26th April 2007
What is research?
How do we do it?
How can we do it more efficiently?
Science is the process of using accumulated
knowledge to explain observed phenomena.
It proceeds from hypothesis to experiment to
analysis to conclusion.
It is (or should be):
logical (each inference step proceeds rationally from the
transparent (all steps from hypothesis to conclusion are
reproducible (the same conclusions can be drawn by
another scientist doing exactly the same steps again)
Research is the process of creating ideas and
It quite often:
proceeds in a disconnected manner (some steps may
be solved before others)
relies on intuitive leaps (new methods of solving
problems become obvious only in retrospect)
Although science is scientific (by definition),
research is often more of an art-form
With thanks to Archimedes of Syracuse
Define the problem to be solved
Collect materials relating to the problem
Start solving the problem, but get stuck
Think about it for a bit
The “Eureka” moment
Deciding on a research topic can be the hardest step
Talk to friends and co-workers about what you are working on, what
they find interesting and what you find interesting
(Bassett method): Find a paper in your subject, list the assumptions,
and then remove one, as to make the work more general.
Perhaps even find a new collaborator this way
But know your own abilities:
“A scientist gets no credit for failing to solve a problem that is
beyond his capabilities" Sir. Peter Medawar
Try not to think about publication right at the beginning
Think “Does this interest me?”, not “Will other people find this
Find material that relates to the problem
(see my previous talk on conducting a literature review)
Break the project down into segments, and find literature
that deals with each bit
Look outside your own particular research area for material. A
problem unsolved in astrophysics may have already been
partially solved elsewhere
As new problems become apparent, be prepared to
stop working and go back to the literature.
It may be that there is no material that deals with the
problem. In that case, go back to basics (textbooks,
lecture notes etc)
Takes three forms:
Lack of knowledge (no idea how to proceed)
Failure of method (what should work doesn‟t)
Hydra effect (solving one problem creates many new ones)
Try breaking the problem down into smaller parts and solving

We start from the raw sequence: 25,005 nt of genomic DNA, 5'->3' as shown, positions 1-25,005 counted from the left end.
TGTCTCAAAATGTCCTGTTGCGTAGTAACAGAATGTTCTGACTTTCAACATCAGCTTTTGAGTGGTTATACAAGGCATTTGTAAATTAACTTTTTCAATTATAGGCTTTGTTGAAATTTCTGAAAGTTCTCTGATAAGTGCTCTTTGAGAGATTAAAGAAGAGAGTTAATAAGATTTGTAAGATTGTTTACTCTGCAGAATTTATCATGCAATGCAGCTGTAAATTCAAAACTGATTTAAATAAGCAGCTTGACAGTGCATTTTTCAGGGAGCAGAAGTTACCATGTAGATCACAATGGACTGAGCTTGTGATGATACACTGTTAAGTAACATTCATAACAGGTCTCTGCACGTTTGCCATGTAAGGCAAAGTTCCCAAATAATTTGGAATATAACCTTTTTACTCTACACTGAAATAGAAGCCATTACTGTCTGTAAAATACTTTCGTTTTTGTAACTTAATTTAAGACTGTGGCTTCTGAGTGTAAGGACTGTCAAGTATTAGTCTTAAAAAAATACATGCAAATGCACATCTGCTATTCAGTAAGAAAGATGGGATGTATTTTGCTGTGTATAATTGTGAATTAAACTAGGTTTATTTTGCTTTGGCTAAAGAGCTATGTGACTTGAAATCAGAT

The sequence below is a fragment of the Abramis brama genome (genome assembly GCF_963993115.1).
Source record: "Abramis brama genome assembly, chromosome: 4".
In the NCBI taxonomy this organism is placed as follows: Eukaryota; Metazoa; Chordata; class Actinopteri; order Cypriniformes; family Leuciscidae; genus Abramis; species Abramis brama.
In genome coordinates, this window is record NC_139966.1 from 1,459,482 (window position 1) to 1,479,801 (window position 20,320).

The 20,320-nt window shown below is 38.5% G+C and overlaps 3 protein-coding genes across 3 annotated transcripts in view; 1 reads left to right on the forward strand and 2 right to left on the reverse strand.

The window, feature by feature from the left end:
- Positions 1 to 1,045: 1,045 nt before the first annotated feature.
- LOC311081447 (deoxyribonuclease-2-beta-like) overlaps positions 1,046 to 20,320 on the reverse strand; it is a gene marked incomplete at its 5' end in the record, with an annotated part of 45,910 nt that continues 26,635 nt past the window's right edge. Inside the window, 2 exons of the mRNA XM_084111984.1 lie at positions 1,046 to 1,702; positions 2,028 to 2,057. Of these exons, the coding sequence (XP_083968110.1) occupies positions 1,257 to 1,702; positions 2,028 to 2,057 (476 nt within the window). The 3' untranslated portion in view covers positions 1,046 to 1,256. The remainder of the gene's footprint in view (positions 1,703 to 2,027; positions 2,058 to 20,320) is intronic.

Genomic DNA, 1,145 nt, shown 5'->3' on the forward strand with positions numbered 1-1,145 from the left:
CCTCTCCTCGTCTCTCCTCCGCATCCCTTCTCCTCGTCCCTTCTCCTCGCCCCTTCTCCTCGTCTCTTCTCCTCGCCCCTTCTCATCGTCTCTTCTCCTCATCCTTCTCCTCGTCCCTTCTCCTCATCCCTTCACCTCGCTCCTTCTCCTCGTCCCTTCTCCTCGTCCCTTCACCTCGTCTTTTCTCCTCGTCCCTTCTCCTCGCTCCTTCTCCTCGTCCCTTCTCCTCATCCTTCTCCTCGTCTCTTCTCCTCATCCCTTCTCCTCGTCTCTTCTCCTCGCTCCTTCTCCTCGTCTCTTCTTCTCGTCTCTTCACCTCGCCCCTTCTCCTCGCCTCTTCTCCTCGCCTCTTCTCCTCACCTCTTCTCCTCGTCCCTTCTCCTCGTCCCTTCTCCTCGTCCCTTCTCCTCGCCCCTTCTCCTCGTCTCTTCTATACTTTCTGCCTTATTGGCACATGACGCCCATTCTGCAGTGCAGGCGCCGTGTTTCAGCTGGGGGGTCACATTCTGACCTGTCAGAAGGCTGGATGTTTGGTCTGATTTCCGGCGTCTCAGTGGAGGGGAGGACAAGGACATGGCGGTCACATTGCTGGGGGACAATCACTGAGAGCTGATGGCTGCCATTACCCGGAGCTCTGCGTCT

each in turn
Try removing elements from the problem until it looks less
Try a case that you already know the answer to first, before
extending it into the unknown regime
Reverse the problem, or look at it from some other angle
The unconscious mind is also really good at doing research. It just
needs a chance to examine the problem.
If you have made no progress with a problem for a while, take a
(maybe have a bath)
Explain the problem to someone else
Rubber Ducking: the act of explaining a problem to someone who
has no technical knowledge at all (such as a Rubber Duck). It is the
act of explaining the problem that makes the solution clear
Go back to the literature
Maybe someone else has solved this problem, or something similar
Try something completely different
Give up, and work on some other (hopefully) more solvable problem
May come upon you at any time
So remember to put on clothes before rushing back to
Don‟t forget the answer once you have it
Write it down
Explain it to someone else
Remember to CHECK the answer
Just because it sounds right in your head, it doesn‟t
mean it will necessarily work on paper
The psychologist Mihaly Csikszentmihalyi described the concept of
„flow‟: when a someone is completely immersed in the task at hand.
It is characterized by a feeling of great freedom, enjoyment and
fulfillment, and external concerns (time, food, ego, deadlines, etc.)
seem to fade away.
He found the happiest experiences of peoples lives came when they
were in this state.
Procrastination “tasks” (such as reading email, surfing the web,
doing admin etc) make it impossible to concentrate hard enough to
enter flow at work.
However, if you can enter flow while researching, it becomes its own
reward, and will positively reinforce itself so that you keep working,
without the need for external motivation
Words of Advice
Consider that your current method of doing research
may not be the most efficient.
Examine how you can improve your work style and
Research is (in many ways) an art-form, and like all
creative arts, you can improve with practice.
So don‟t be disheartened if inspiration takes a while to come
at the beginning
Know your abilities, and be prepared to try and challenge
yourself by attempting harder problems.
The closer that a problem‟s difficulty is to your own skill level,
the easier it will be to enter flow, and the better you will feel in